A 2010 National survey on data center outages conducted by the Ponemon Institute found that 65% of outages were directly attributed to UPS and battery failure.

After working in the critical power industry for 18 years, there is one thing I can tell you for sure. The industry heavily relies on stationary battery systems to make it all work, and if you’re not paying due respect to battery maintenance, you may pay dearly for it. Data centers can spend hundreds of thousands of dollars creating highly reliable power delivery systems. These systems, at various locations of the design, only work if the batteries perform their intended function. Batteries would be considered the most “low tech” device in this complex scheme but also one of the most important. Today’s serious data centers employ technologies to virtually autonomously monitor, test, and evaluate battery systems. This data needs to be scrutinized and evaluated constantly to maintain properly operating battery plants.  Let’s take a look at some common things we analyze to minimize the risk of battery failure.

Valve Regulated Lead Acid (VRLA) batteries are the most commonly used battery in data centers around the world and for good reason. The energy density is hard to match, and they can be installed in virtually any physical orientation. VRLAs are found mostly in mission critical components such as UPS systems and used to start engine generators. Other very important uses include breaker tripping and process controls like maintaining power and logic signals to Programmable Logic Controller (PLC) in the event utility voltage fails.

These batteries can fail the day after they pass testing so consistent maintenance at regular intervals is extremely important. Manufacturers market this type of battery as a maintenance free 10 year battery, but nothing could be further from the truth. They require constant attention. In over 18 years, including thousands of inspections, discharge tests, and replacements, I can count on one hand how many battery systems survived the harsh reality. The main reason is batteries operate in the real world and do not reside in the perfect environment of a test lab. Typical life cycle of the VRLA battery in a UPS system for example is 3-5 years based on my experience and Engine Generators (EG) start batteries should be replaced every 3 years.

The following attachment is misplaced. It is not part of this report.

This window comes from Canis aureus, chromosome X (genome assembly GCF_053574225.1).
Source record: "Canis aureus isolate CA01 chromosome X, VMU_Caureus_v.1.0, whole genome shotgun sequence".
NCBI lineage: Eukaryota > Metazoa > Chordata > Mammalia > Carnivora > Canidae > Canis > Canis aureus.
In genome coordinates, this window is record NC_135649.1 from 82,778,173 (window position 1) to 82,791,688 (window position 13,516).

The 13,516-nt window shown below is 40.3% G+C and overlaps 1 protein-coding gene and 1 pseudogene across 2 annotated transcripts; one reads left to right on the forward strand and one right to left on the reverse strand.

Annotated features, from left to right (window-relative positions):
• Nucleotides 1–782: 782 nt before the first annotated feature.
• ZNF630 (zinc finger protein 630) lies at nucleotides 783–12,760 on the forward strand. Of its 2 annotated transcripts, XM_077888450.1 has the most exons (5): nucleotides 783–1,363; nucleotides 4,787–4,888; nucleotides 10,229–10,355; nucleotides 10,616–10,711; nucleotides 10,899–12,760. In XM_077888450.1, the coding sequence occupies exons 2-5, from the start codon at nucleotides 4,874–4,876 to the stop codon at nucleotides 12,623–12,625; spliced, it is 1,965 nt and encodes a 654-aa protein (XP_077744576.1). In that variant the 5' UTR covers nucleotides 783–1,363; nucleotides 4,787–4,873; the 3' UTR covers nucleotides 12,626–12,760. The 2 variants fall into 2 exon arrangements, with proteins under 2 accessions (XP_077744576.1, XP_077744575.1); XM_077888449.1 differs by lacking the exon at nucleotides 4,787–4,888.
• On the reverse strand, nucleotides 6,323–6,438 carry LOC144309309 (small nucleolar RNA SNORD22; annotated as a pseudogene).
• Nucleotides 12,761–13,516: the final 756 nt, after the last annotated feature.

The Institute of Electrical and Electronics Engineers (IEEE) states that the useful life of a battery ends when it can no longer supply 80% of its rated current in amp hours. This is difficult to determine without a live discharge test and this type of testing, albeit the most accurate form, can be considerably expensive and time consuming. So what can you do instead? There is an alternative method of testing batteries called ohmic, impedance, or conductance testing that is not only cheaper but can be done with much less time and is relatively accurate due to the correlation between battery capacity and internal resistance. This type of testing is normally done on a quarterly or monthly basis. It relies on measuring the internal resistance of the battery and comparing it to a known baseline of a brand new battery of the same type. A 30-40% departure from this baseline is a solid indicator that a closer look is warranted. Analyzing these results can be tricky, but the purpose of this testing goes beyond immediate results. Collecting quarterly and monthly data allows facilities to make well informed judgements about the battery system condition and more accurately predict service life. But if you stop here you could be rolling the dice. The combination of physical battery system maintenance and a 24/7 battery monitoring system is always recommended as batteries can fail at any time. A monitoring system provides the advantage of situational awareness. Knowing the plant conditions 4 times a year is just not good enough in this industry. Detecting problems as early as possible is one of the best ways to prevent premature battery system failures.